People aren’t the only ones who can enjoy subscription boxes: PastasBox is a dog-oriented e-commerce subscription business that provides five-to-six pet products for your canine companion to enjoy on a monthly basis.

With its ongoing 20% discount, PastasBox’s draw is that its subscription service delivers food, toys, dog hygiene products, and other goods more quickly and conveniently than going to pick them up from a physical location.

5. Wine Is Social

Wine Is Social curates a selection of fine wines for wine connoisseurs and those new to wine alike.

With its high level of offered personalization, tiered pricing system, and automated wine pairings to ensure the best experience possible, Wine Is Social is a case study on how quality sells itself to potential customers.

6. BirraBox

BirraBox is a beer-based subscription box e-commerce model that offers its customers a convenient and exciting way to discover new beers.

Every month, it offers a selection of three different beers from around the world that are shipped to customers’ doors promptly on the 15th of each month.

7. Degusta Box

Customers of Degusta Box can shop online and hand-pick up to 15 products per month, or sign up for a surprise monthly “mystery box” instead.

The variety of food products its subscribers receive monthly entices customers to keep returning and selecting fresh items to try. Its model encourages revisitation and experimenting with customers’ shopping habits.

8. Teretum

Teretum focuses solely on teas curated from all around the globe.

As an example of successful niching, Teretum exclusively offers a variety of teas and tea-related accessories in its monthly subscription boxes. Products can be added to customers’ carts separately or all at once, making its payment plans flexible. 

9. OuiPlease

Nicknamed “the original French box”, this subscription box service sells the following French items:

  • Accessories
  • Apparel
  • Jewelry 
  • Epicure
  • Beauty

Its boxes rotate on a monthly basis to ensure fresh customer experiences and offer high-end items that would otherwise be difficult to find in-store, like limited-time footwear or perfumes.

10. Lookiero 

Highly personalized, Lookiero bases its subscription box off of a questionnaire customers fill out. Each month, five “hand-picked” garments — chosen based on questions like their height, personal style, insecurities, and weight — are mailed to its subscribers.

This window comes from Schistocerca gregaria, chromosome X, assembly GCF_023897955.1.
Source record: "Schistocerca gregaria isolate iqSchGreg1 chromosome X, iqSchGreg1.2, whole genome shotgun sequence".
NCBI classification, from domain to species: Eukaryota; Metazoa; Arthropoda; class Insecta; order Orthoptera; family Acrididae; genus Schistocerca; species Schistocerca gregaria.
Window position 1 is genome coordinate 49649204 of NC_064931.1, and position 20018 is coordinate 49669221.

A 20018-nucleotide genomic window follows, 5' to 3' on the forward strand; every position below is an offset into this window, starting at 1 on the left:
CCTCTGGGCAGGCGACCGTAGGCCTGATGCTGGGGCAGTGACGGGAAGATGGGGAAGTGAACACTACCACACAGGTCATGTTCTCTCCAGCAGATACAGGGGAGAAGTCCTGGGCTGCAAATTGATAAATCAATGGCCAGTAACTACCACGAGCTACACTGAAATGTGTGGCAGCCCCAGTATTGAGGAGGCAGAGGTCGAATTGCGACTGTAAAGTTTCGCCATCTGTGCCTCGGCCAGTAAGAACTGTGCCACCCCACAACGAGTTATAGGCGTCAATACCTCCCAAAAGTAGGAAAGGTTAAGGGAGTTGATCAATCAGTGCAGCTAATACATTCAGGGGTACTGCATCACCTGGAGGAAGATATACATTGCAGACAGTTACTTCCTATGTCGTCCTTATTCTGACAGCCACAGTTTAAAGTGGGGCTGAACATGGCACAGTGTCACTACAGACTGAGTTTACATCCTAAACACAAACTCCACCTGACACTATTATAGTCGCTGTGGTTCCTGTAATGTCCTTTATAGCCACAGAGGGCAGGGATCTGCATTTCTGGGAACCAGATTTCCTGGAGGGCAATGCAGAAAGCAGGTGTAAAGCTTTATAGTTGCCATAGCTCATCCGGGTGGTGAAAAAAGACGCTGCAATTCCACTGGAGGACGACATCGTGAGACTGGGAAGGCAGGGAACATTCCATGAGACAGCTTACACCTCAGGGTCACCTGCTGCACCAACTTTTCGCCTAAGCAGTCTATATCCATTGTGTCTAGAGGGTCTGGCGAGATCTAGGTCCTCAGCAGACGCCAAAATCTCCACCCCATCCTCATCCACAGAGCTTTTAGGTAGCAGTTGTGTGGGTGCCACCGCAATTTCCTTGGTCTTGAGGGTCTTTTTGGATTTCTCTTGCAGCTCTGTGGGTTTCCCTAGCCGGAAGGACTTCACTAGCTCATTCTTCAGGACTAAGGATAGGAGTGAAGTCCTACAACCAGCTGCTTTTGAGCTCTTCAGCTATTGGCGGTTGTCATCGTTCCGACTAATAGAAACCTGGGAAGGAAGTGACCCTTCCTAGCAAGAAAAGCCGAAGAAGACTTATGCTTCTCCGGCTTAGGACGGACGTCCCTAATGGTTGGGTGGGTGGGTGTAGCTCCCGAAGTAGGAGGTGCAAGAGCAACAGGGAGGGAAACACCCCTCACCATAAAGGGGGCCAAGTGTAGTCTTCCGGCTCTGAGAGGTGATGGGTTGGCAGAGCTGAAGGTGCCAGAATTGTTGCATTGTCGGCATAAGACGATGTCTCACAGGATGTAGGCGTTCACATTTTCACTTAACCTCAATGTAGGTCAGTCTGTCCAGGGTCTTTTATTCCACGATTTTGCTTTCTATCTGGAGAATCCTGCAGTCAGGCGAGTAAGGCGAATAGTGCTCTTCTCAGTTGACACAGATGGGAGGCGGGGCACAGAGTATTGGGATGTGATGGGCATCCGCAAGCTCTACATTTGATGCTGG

Lookiero requires customers to set up a profile before purchases can be completed, which makes customers invest in the brand right off the bat.

11. Disfruta and Verda

Disfruta and Verda is a vegetables-only subscription box that makes shopping for fresh, healthy produce easy.

It offers over five different basket options at tiered prices, with individual produce products being available for selection as long as they meet the minimum order fee.

12. Tienda

Tienda is a curated selection of Spanish foods that offers free shipping on its subscriptions.

In order to provide flexibility, Tienda customers can subscribe for up to three months without renewal. From there, you can continue in either one-month intervals or subscribe for another three full months. This prevents accidental charges when customers decide not to renew their subscriptions.

13. My French Country Home

My French Country Home is a luxury French subscription e-commerce business that’s available as either a quarterly subscription, a yearly subscription, or a one-off purchase.

It provides customers with six-to-eight unique French items in the categories of decor, beauty, food, and fragrance.

With its lowest-price package being $285, branding plays a vital role in My French Country Home establishing itself online as being worth the relatively high price tag.

Is the subscription e-commerce model right for your business? 

Subscription e-commerce models are a way to diversify your revenue, better connect with both existing and potential customers, and streamline your team’s internal billing and analytics-gathering processes. This makes it a great business model for many markets, but before you get started, make sure it’s right for your business, and create an action plan.